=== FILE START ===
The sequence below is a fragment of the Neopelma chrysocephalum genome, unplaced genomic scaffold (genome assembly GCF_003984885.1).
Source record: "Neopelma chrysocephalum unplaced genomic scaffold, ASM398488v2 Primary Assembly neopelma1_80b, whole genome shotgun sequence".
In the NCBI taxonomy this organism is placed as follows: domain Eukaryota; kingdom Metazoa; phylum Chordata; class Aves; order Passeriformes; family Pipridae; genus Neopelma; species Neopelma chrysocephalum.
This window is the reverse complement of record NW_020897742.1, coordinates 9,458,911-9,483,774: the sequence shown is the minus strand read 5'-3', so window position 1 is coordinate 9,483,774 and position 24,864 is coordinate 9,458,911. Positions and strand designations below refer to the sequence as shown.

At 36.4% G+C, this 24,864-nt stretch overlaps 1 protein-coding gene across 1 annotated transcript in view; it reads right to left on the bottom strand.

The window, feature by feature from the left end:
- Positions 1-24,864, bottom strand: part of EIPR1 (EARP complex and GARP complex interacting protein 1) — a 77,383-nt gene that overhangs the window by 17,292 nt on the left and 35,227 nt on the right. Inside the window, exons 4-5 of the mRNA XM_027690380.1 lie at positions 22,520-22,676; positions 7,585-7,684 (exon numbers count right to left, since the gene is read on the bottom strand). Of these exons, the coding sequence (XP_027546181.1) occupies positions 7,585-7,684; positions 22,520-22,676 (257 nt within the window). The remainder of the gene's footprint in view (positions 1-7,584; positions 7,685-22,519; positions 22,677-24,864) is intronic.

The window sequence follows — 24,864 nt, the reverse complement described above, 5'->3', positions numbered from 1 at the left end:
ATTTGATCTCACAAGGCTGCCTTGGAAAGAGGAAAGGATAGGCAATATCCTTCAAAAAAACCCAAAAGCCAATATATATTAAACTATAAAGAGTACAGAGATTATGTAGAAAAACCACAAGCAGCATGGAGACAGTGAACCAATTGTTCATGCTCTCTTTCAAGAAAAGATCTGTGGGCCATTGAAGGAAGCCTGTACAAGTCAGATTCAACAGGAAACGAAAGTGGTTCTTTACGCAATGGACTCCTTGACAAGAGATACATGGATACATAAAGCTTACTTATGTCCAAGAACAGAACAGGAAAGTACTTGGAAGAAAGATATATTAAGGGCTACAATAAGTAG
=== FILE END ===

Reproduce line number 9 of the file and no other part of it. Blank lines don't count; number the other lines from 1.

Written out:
ATTTGATCTCACAAGGCTGCCTTGGAAAGAGGAAAGGATAGGCAATATCCTTCAAAAAAACCCAAAAGCCAATATATATTAAACTATAAAGAGTACAGAGATTATGTAGAAAAACCACAAGCAGCATGGAGACAGTGAACCAATTGTTCATGCTCTCTTTCAAGAAAAGATCTGTGGGCCATTGAAGGAAGCCTGTACAAGTCAGATTCAACAGGAAACGAAAGTGGTTCTTTACGCAATGGACTCCTTGACAAGAGATACATGGATACATAAAGCTTACTTATGTCCAAGAACAGAACAGGAAAGTACTTGGAAGAAAGATATATTAAGGGCTACAATAAGTAG